Posts Tagged ‘food’

Chobani Commencement

May 20, 2014

Chobani Commencement

Hamdi Ulukaya, the “Turkish king of Greek yogurt” in America, gave the commencement address last Sunday at the State University of  New York at Albany, of which he is an alumnus. Mr. Ulukaya, who built Chobani into a billion-dollar business in five years, has been called “the Steve Jobs of Yogurt.” He’s also been called a yogurt thief by his ex-wife, who says he swiped the Chobani recipe from Fage yogurt.

Related:

“Old Factory, Snap Decision Spawn Greek-Yogurt Craze,” Sarah E. Needleman, Wall Street Journal

“How rural Chenango County became Greek yogurt capital: The story behind Chobani yogurt,” Don Cazentre, Syracuse.com 

“Greek Yogurt a Boon for New York State,” William Neuman, New York Times

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Image by Mike Licht. Download a copy here. Creative Commons license; credit Mike Licht, NotionsCapital.com

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Restaurants are Crossing the Line

May 18, 2014

Restaurants are Crossing the Line

“If you think the great equalizer in rank-conscious Washington is the Department of Motor Vehicles or a summons to appear for jury duty, you haven’t been out to eat lately. Thanks to a ravenous appetite for fashionable food served in appetizer-size restaurants — and an abundance of millennial patience — the leveling agent for secretaries and Secretary of State alike boils down to this: More of us are waiting in line for dinner because restaurants aren’t taking reservations.”

– “No reservations? This restaurant trend has become harder to swallow,” Tom Sietsema, Washington Post

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Photo (Rose’s Luxury, Saturday March 8, 2014 5:00 PM) by Mike Licht. Download a copy here. Creative Commons license; credit Mike Licht, NotionsCapital.com

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El Cinco de Mayo, un día de fiesta grande en los Estados Unidos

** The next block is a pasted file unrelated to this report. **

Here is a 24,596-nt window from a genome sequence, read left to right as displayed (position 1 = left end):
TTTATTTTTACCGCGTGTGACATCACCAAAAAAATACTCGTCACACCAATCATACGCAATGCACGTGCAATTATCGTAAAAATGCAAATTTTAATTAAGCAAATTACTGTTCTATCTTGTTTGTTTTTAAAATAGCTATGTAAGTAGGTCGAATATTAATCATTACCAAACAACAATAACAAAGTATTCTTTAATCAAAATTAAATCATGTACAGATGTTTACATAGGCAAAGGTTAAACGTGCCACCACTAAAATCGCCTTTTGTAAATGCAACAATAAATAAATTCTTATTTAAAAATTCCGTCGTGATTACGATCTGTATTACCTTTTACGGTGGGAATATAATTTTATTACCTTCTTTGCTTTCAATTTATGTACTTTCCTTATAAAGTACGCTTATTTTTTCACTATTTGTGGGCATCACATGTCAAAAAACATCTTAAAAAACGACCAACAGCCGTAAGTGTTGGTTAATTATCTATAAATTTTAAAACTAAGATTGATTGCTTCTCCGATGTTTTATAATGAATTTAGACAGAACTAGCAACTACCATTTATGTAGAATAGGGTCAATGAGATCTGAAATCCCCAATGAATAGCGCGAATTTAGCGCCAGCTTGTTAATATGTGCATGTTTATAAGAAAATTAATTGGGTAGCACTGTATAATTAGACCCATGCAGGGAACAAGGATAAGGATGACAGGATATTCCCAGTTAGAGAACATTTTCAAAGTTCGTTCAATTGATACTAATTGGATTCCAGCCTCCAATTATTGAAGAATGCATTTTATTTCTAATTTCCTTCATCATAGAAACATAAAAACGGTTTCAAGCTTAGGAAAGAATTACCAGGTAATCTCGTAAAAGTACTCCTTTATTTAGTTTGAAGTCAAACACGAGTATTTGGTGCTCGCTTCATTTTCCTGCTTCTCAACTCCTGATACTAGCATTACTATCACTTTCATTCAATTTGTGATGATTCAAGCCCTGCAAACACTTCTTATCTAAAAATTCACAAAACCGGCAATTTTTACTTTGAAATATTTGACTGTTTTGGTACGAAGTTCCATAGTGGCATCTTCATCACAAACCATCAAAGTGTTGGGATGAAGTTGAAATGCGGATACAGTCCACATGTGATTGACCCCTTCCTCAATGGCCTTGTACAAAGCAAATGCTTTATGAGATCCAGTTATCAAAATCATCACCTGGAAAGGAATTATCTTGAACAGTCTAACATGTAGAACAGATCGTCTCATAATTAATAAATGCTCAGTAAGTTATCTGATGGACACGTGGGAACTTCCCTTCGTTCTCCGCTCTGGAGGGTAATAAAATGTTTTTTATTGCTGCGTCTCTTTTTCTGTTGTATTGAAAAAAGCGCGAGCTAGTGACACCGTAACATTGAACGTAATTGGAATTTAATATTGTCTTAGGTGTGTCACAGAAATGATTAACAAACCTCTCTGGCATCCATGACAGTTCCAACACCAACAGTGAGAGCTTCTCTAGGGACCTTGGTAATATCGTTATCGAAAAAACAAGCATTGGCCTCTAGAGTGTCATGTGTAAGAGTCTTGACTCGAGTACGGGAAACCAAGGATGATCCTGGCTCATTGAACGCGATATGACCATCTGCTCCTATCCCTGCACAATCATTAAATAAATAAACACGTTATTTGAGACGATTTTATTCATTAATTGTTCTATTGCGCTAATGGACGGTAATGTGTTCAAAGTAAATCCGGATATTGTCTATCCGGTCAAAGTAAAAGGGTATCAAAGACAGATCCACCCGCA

May 5, 2014

El Cinco de Mayo, un día de fiesta grande en los Estados Unidos

Cinco de Mayo, the 5th of May, is the biggest Mexican holiday in the entire United States. Oh sure, the holiday commemorates the 1862 Battle of Puebla, so kids in that Mexican city get the day off to watch a parade, and gringo-infested beach resorts get a little loco, but the rest of Mexico carries on as usual.

North of the border, it’s a different story. The community-based Mexican-American celebrations were co-opted by marketers for big multinational brewers, tequila importers, and mega-food purveyors. In other words, St. Patrick’s Day with mariachis. Is this a great country, or what?

More:

“Cinco de Mayo: A History Obscured by Beers and Burritos,” Jason Ruiz, Long Beach Post

“U.S. Marketers Turn Cinco de Mayo Into Pan-Ethnic National Celebration, Joel Millman, Wall Street Journal

“Does Mexico Celebrate Cinco De Mayo? Find Out How Holiday Became Mainstream,” Susmita Baral, Latin Times

“Why is Cinco de Mayo More Popular in America Than in Mexico?” Brian Greene, U.S. News & World Report

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The Macaroons of Moses

April 14, 2014

The Macaroons of Moses

Tonight many Jewish families hold the Seder, the ritual meal celebrating the holiday of Passover. Many Americans are unfamiliar with the customs of this dinner, such as recounting the Exodus story as told in the ancient Maxwell House Haggadah and the obligation to drink four glasses of wine (oh, the sacrifices …).

One seasonal custom puzzling to Gentiles is the appearance of canned Kosher cookies in American supermarkets. Many Jews are puzzled as well, since the cookies are macaroons made with coconut, chocolate, and other ingredients not prominent in the Old Testament.

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America Changes the Channel on TV Dinners

April 9, 2014

America Changes the Channel on TV Dinners

“Frozen meals, long associated with the American affinity for eating dinner in front of the tube, are a nearly $9-billion business in the US, according to data from the market research firm Euromonitor. Through decades of intense growth, frozen foods have found their way into just about every American household—99% of them, according to a 2012 report by AMG Strategic Advisors (pdf).